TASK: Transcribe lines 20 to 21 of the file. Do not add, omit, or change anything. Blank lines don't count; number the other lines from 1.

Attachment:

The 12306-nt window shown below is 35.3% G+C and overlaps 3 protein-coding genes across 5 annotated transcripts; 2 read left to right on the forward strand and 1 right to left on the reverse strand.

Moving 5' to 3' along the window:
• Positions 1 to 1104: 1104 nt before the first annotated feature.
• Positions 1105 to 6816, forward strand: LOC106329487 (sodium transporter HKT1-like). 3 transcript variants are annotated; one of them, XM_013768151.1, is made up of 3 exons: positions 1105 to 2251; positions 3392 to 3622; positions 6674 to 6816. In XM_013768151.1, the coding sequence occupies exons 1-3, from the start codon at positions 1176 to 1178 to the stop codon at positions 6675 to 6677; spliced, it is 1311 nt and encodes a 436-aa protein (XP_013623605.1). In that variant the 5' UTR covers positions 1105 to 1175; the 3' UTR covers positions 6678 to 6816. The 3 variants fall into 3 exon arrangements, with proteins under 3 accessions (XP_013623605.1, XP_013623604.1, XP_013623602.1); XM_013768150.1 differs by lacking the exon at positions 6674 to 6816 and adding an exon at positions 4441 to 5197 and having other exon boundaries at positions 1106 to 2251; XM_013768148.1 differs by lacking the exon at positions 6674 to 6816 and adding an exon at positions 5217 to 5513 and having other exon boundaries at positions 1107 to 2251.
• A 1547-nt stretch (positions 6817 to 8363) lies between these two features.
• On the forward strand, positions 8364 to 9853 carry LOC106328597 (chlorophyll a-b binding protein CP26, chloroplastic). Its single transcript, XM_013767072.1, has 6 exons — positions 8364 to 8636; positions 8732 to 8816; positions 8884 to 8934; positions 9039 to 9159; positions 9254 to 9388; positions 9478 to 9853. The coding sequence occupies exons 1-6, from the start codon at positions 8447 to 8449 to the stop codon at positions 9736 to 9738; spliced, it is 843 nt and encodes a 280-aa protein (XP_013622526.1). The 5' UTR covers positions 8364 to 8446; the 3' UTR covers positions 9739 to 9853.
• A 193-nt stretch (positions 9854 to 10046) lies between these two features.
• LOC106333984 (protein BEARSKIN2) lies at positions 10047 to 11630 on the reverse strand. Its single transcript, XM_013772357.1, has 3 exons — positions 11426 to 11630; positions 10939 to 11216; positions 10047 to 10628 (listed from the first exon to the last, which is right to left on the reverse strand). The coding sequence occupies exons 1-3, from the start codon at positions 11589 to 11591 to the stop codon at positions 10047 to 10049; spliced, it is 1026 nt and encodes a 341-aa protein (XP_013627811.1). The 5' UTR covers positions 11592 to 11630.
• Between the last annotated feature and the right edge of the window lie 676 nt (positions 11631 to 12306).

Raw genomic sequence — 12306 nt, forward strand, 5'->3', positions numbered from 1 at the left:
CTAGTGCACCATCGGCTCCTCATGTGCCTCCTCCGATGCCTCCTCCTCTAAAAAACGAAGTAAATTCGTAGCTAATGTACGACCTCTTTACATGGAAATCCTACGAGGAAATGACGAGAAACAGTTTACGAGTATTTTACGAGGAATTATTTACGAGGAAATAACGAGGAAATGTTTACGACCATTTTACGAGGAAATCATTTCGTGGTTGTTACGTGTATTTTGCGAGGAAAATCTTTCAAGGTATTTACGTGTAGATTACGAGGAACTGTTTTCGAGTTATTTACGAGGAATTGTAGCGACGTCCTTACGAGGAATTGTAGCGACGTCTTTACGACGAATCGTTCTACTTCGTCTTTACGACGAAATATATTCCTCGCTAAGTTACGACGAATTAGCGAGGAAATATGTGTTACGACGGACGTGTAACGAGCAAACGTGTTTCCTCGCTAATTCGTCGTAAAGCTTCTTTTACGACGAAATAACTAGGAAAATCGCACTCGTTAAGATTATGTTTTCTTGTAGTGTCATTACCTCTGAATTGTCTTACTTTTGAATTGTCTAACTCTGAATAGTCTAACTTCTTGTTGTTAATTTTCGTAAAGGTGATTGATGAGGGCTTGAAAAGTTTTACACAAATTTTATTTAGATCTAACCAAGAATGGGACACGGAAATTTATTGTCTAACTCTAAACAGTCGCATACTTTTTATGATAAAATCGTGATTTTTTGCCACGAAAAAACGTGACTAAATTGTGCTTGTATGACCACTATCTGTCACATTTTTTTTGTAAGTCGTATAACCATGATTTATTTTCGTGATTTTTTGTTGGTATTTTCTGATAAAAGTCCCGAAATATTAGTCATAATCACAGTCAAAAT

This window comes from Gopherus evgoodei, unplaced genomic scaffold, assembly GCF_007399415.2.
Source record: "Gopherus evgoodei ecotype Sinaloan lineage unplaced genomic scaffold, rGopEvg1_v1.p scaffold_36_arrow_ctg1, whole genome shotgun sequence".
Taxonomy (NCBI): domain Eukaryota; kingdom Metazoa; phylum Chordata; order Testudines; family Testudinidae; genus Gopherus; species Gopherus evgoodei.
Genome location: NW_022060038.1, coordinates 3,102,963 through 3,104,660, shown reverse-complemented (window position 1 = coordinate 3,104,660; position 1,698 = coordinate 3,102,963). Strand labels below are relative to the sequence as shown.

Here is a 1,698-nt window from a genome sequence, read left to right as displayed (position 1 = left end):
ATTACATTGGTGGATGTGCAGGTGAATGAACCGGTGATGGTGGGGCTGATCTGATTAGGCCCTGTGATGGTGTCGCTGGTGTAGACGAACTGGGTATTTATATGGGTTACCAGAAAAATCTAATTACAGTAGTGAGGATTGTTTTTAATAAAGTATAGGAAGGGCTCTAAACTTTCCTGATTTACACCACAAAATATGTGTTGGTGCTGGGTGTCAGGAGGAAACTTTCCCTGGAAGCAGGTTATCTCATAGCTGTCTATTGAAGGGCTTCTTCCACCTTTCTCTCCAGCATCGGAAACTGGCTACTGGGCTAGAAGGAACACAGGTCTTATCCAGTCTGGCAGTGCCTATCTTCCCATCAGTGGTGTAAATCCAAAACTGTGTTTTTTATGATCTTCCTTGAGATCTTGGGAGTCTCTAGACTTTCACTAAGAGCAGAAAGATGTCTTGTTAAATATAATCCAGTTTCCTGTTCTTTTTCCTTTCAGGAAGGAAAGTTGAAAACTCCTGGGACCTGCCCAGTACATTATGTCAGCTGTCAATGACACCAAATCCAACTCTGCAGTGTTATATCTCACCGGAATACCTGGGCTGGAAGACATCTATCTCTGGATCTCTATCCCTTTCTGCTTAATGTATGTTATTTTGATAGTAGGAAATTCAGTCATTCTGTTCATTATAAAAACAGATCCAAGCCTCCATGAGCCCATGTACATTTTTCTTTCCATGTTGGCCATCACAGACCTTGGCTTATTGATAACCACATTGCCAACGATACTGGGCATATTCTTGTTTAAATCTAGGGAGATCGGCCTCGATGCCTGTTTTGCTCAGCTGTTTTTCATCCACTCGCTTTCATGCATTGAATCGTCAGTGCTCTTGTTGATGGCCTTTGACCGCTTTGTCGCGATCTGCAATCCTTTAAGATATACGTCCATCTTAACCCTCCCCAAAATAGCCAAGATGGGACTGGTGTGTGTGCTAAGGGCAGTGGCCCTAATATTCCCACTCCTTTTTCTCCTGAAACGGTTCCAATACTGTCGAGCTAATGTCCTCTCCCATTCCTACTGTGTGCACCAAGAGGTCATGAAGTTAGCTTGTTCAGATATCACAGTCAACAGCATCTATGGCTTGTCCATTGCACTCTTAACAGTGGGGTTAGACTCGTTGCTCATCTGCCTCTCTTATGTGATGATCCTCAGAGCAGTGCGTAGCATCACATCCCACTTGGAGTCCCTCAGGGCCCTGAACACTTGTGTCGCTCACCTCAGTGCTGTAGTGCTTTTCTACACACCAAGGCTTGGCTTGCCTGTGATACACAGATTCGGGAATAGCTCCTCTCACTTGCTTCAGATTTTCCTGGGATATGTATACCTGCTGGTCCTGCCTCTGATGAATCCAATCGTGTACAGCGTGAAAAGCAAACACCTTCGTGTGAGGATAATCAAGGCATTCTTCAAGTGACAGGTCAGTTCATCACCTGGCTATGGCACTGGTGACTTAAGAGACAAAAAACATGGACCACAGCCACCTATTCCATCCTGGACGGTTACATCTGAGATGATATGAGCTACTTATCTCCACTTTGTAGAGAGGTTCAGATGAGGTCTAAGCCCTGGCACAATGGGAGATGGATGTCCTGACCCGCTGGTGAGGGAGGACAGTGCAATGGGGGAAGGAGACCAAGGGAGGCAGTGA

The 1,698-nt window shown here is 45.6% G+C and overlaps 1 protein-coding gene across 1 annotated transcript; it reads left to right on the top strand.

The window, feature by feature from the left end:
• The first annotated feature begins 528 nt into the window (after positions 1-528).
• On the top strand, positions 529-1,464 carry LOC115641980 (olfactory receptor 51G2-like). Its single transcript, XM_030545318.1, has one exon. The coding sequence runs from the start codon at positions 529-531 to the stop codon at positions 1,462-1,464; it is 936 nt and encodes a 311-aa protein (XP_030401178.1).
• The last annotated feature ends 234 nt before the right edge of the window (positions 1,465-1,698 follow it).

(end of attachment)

• The first annotated feature begins 528 nt into the window (after positions 1-528).
• On the top strand, positions 529-1,464 carry LOC115641980 (olfactory receptor 51G2-like). Its single transcript, XM_030545318.1, has one exon. The coding sequence runs from the start codon at positions 529-531 to the stop codon at positions 1,462-1,464; it is 936 nt and encodes a 311-aa protein (XP_030401178.1).